The United States and Russia are odds over the power struggle unfolding in Venezuela. As the two traditional rivals vie for influence, China has been quietly growing its footprint in the region, says Alexander Busch.
When it comes to the crisis unfolding in Venezuela, the United States and Russia have seemingly reverted back to their Cold War rivalry. Indeed, just several days ago US National Security Adviser John Bolton refused to rule out Washington intervening militarily in the Latin American country, saying “all options are on the table.” Bolton also announced the US would freeze all revenue generated through Venezuelan oil exports.
Not only that. According to The New York Times, the Trump administration has now given Venezuela’s opposition leader and self-declared interim president Juan Guaido full control over these funds.
Russian Foreign Minister Sergey Lavrov, meanwhile, has repeatedly warned against the US launching a military intervention in Venezuela. And in December 2018, Russian President Vladimir Putin ordered that two supersonic bombers be stationed in the Latin American country as a show of support.
China’s growing influence
Unlike the US and Russia, China has struck a more moderate tone regarding the current Venezuelan crisis. The country’s Foreign Ministry has urged supporters of President Nicolas Maduro and Guaido to calm tensions. This innocuous sounding language is reminiscent of a United Nations declaration, but belies China’s long history of support for the Venezuelan regime. Over the past 10 years, Beijing has funneled more than $60 billion (€53 billion) into the country, helping to keep Maduro in power.
No other country in the world has been granted as many Chinese loans as Venezuela — a fact which the Chinese leadership has come to regret. Now that Venezuela is in the global spotlight, it is becoming apparent just how much China has increased its influence in the region over the past 15 years. This unwanted attention somewhat undermines China’s strategic goal of quietly strengthening its grip in Latin America, which is home to 650 million people in 23 different countries, and which the US for over 200 years has considered its global “backyard.”
Back in 1823, then-US President James Monroe announced the Monroe Doctrine which, among others things, stipulated that the US deems the region spanning Mexico to the southernmost tip of Latin America its exclusive sphere of influence. Today, Chinese expansionism is challenging this doctrine — just like Soviet foreign policy did 50 years ago when it sought to use Cuba as a Latin American bridgehead.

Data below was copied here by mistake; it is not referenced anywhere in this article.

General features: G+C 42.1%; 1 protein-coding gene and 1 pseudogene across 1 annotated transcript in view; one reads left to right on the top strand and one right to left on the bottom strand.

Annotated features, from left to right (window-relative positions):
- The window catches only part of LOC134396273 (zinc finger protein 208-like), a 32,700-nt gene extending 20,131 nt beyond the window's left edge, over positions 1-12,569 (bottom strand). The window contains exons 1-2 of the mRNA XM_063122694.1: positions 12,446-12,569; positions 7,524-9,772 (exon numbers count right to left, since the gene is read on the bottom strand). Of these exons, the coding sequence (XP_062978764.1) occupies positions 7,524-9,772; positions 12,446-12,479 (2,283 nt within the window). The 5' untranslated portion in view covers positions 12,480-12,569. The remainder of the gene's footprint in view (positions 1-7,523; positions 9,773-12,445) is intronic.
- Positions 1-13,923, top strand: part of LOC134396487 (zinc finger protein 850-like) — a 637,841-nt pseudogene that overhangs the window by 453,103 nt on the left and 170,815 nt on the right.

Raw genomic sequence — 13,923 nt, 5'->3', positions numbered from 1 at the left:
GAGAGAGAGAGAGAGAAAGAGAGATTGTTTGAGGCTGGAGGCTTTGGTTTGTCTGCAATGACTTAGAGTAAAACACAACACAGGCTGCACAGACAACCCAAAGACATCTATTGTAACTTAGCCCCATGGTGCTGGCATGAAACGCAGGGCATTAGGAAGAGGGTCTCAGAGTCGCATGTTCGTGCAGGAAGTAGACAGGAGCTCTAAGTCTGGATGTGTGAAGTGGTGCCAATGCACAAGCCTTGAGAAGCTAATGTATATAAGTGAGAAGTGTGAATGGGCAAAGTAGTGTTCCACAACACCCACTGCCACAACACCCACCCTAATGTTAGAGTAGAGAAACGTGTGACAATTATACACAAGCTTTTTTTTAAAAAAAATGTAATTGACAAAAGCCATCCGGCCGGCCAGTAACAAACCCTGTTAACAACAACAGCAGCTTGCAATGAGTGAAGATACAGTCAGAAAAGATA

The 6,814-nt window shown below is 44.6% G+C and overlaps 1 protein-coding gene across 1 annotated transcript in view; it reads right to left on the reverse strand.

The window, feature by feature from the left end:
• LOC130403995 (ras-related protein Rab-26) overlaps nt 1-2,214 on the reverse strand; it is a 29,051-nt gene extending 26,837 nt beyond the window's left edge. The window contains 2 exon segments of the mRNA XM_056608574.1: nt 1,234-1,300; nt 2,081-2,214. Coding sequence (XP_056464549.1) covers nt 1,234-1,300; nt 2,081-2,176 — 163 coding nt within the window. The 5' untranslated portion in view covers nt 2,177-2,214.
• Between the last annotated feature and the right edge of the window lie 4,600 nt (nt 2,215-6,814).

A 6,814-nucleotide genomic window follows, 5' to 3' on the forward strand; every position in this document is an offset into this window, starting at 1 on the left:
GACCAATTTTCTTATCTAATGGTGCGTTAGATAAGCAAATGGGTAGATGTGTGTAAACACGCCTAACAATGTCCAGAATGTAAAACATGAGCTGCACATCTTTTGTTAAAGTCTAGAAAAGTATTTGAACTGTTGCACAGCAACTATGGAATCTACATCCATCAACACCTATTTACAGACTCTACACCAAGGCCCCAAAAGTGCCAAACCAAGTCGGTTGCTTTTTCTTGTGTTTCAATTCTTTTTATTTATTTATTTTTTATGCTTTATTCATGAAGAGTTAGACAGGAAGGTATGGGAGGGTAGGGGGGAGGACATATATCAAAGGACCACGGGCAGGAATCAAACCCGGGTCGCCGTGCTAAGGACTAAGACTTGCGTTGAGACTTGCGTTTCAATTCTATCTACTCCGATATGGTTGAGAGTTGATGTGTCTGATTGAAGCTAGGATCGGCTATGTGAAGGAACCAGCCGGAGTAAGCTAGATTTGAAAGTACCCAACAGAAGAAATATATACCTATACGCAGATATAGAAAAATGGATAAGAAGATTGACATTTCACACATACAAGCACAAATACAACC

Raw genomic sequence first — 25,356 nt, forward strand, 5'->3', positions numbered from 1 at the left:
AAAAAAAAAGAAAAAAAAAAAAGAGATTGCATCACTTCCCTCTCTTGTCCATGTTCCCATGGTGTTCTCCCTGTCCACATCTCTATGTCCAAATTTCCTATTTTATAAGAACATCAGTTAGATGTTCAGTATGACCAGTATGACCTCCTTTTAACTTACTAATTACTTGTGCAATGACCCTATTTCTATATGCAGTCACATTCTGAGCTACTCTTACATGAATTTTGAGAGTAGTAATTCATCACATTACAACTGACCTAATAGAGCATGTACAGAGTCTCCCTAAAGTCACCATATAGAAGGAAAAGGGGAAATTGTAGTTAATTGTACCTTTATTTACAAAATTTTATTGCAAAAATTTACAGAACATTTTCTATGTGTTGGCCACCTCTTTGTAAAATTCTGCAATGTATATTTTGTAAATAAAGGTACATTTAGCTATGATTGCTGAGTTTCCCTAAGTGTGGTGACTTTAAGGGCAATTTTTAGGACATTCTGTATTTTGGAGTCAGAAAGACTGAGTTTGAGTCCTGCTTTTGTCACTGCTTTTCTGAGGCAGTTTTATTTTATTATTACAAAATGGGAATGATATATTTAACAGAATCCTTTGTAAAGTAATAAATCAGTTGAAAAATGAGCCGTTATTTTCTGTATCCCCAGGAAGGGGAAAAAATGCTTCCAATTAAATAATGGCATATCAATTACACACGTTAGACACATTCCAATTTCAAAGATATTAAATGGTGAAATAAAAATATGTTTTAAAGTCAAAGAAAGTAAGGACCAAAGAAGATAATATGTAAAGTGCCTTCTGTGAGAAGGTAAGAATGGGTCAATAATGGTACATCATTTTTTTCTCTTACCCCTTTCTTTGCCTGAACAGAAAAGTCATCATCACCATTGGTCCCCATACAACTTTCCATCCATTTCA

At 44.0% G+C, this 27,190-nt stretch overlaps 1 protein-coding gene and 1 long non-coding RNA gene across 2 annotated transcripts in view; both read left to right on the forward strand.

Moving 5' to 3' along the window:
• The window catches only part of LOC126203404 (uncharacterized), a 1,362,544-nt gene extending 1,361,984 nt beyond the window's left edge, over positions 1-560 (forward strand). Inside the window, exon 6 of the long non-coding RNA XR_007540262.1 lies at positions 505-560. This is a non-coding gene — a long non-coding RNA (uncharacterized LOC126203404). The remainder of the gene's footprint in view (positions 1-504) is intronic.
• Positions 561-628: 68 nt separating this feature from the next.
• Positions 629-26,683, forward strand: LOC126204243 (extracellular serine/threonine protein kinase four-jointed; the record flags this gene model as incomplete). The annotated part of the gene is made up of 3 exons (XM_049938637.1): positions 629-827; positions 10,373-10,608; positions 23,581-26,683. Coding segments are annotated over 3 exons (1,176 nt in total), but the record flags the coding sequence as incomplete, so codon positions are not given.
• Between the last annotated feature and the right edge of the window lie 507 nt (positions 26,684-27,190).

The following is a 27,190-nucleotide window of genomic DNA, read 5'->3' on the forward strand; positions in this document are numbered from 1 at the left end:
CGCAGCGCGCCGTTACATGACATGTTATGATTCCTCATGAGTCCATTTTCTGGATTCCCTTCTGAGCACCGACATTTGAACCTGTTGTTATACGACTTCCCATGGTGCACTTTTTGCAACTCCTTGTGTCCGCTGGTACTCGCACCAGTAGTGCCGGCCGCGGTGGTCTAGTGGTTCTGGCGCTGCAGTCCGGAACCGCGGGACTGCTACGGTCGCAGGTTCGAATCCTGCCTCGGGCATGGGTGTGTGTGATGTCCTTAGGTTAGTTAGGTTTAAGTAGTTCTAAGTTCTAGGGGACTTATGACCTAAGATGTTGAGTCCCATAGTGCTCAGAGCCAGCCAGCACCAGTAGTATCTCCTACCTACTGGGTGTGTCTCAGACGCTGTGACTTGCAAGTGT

Dependence on exports to China
These new geopolitical power games are having unforeseen consequences. Initially, China had sought to secure access to natural resources and energy in Latin America. Today, all of Latin America relies on exporting iron ore, soy, copper and oil to China. China has invested $150 billion in the region, which surpasses its investments in Africa.
Chinese consortia have been acquiring factories, distribution networks and ports in Latin America. The Chinese have been building railways and free trade zones, including a Latin American branch of the New Silk Road, as well as investing in car manufacturing and digital platforms. And 14 countries have since lobbied for Chinese investments. Chile, Peru and Colombia, who each have coasts along the Pacific Ocean, have been vying to become hubs for Chinese imports and they are willing to adjust their politics to this end, as well.
Political concessions to China
The Dominican Republic, El Salvador and Panama, for instance, last year cut diplomatic ties with Taiwan and instead forged closer relationships with China. Beijing honored this step by agreeing to 20 major infrastructure projects with Panama, which could prove irksome to the US because it relies on the Panama Canal to uphold its regional dominance.
Mexico’s new left-wing liberal president, Andres Manuel Lopez Obrador, has indicated that he, too, is open to Chinese investments. Together with China, he hopes to launch a “Marshal Plan for Central America” worth $30 billion, to finance infrastructure projects, create jobs and halt US-bound immigrants. Not even US President Donald Trump would object to such a deal.
Alexander Busch is a contributor to DW’s Brazilian Portuguese service. A journalist and author, he has been reporting on Latin America for over 25 years and his writing appears in Wirtschaftswoche, Handelsblatt and Neue Zürcher Zeitung. Busch grew up in Venezuela, studied economics and politics in Cologne, and currently lives in Brazil.